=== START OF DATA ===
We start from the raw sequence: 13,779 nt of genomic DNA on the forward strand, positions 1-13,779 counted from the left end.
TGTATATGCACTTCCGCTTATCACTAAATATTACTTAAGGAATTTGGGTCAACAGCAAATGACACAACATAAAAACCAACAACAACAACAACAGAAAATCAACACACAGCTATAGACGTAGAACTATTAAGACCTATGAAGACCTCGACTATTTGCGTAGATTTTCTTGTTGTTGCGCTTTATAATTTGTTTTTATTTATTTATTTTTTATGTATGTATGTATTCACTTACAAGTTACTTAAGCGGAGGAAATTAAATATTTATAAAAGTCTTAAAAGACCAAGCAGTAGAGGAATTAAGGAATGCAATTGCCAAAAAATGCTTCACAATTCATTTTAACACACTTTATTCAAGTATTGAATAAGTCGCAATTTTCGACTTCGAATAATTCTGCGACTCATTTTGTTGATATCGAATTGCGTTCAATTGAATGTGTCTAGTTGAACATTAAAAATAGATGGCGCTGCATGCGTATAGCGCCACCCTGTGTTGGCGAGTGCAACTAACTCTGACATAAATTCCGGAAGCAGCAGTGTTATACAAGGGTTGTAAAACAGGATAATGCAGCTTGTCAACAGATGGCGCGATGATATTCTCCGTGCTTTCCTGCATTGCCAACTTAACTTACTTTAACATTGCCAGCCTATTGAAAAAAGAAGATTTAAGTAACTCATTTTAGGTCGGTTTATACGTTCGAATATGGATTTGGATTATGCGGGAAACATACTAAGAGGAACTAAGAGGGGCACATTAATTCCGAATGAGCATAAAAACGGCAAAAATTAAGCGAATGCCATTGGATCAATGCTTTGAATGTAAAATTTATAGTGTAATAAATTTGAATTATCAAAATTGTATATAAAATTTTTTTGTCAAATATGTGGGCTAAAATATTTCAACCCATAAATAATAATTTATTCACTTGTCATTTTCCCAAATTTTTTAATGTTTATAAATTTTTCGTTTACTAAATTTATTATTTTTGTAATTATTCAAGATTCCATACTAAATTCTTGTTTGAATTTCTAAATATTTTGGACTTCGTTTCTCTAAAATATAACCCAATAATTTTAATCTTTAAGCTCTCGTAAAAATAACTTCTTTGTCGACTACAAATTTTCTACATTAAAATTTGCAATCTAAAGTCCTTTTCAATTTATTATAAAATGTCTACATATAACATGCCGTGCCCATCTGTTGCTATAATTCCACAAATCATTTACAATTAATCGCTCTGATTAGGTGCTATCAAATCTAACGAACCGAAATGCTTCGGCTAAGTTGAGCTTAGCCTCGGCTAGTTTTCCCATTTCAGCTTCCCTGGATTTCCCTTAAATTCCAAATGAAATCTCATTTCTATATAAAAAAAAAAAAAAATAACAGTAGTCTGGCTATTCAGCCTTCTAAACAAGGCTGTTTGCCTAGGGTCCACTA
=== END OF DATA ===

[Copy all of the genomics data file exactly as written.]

We start from the raw sequence: 13,779 nt of genomic DNA on the forward strand, positions 1-13,779 counted from the left end.
TGTATATGCACTTCCGCTTATCACTAAATATTACTTAAGGAATTTGGGTCAACAGCAAATGACACAACATAAAAACCAACAACAACAACAACAGAAAATCAACACACAGCTATAGACGTAGAACTATTAAGACCTATGAAGACCTCGACTATTTGCGTAGATTTTCTTGTTGTTGCGCTTTATAATTTGTTTTTATTTATTTATTTTTTATGTATGTATGTATTCACTTACAAGTTACTTAAGCGGAGGAAATTAAATATTTATAAAAGTCTTAAAAGACCAAGCAGTAGAGGAATTAAGGAATGCAATTGCCAAAAAATGCTTCACAATTCATTTTAACACACTTTATTCAAGTATTGAATAAGTCGCAATTTTCGACTTCGAATAATTCTGCGACTCATTTTGTTGATATCGAATTGCGTTCAATTGAATGTGTCTAGTTGAACATTAAAAATAGATGGCGCTGCATGCGTATAGCGCCACCCTGTGTTGGCGAGTGCAACTAACTCTGACATAAATTCCGGAAGCAGCAGTGTTATACAAGGGTTGTAAAACAGGATAATGCAGCTTGTCAACAGATGGCGCGATGATATTCTCCGTGCTTTCCTGCATTGCCAACTTAACTTACTTTAACATTGCCAGCCTATTGAAAAAAGAAGATTTAAGTAACTCATTTTAGGTCGGTTTATACGTTCGAATATGGATTTGGATTATGCGGGAAACATACTAAGAGGAACTAAGAGGGGCACATTAATTCCGAATGAGCATAAAAACGGCAAAAATTAAGCGAATGCCATTGGATCAATGCTTTGAATGTAAAATTTATAGTGTAATAAATTTGAATTATCAAAATTGTATATAAAATTTTTTTGTCAAATATGTGGGCTAAAATATTTCAACCCATAAATAATAATTTATTCACTTGTCATTTTCCCAAATTTTTTAATGTTTATAAATTTTTCGTTTACTAAATTTATTATTTTTGTAATTATTCAAGATTCCATACTAAATTCTTGTTTGAATTTCTAAATATTTTGGACTTCGTTTCTCTAAAATATAACCCAATAATTTTAATCTTTAAGCTCTCGTAAAAATAACTTCTTTGTCGACTACAAATTTTCTACATTAAAATTTGCAATCTAAAGTCCTTTTCAATTTATTATAAAATGTCTACATATAACATGCCGTGCCCATCTGTTGCTATAATTCCACAAATCATTTACAATTAATCGCTCTGATTAGGTGCTATCAAATCTAACGAACCGAAATGCTTCGGCTAAGTTGAGCTTAGCCTCGGCTAGTTTTCCCATTTCAGCTTCCCTGGATTTCCCTTAAATTCCAAATGAAATCTCATTTCTATATAAAAAAAAAAAAAAATAACAGTAGTCTGGCTATTCAGCCTTCTAAACAAGGCTGTTTGCCTAGGGTCCACTA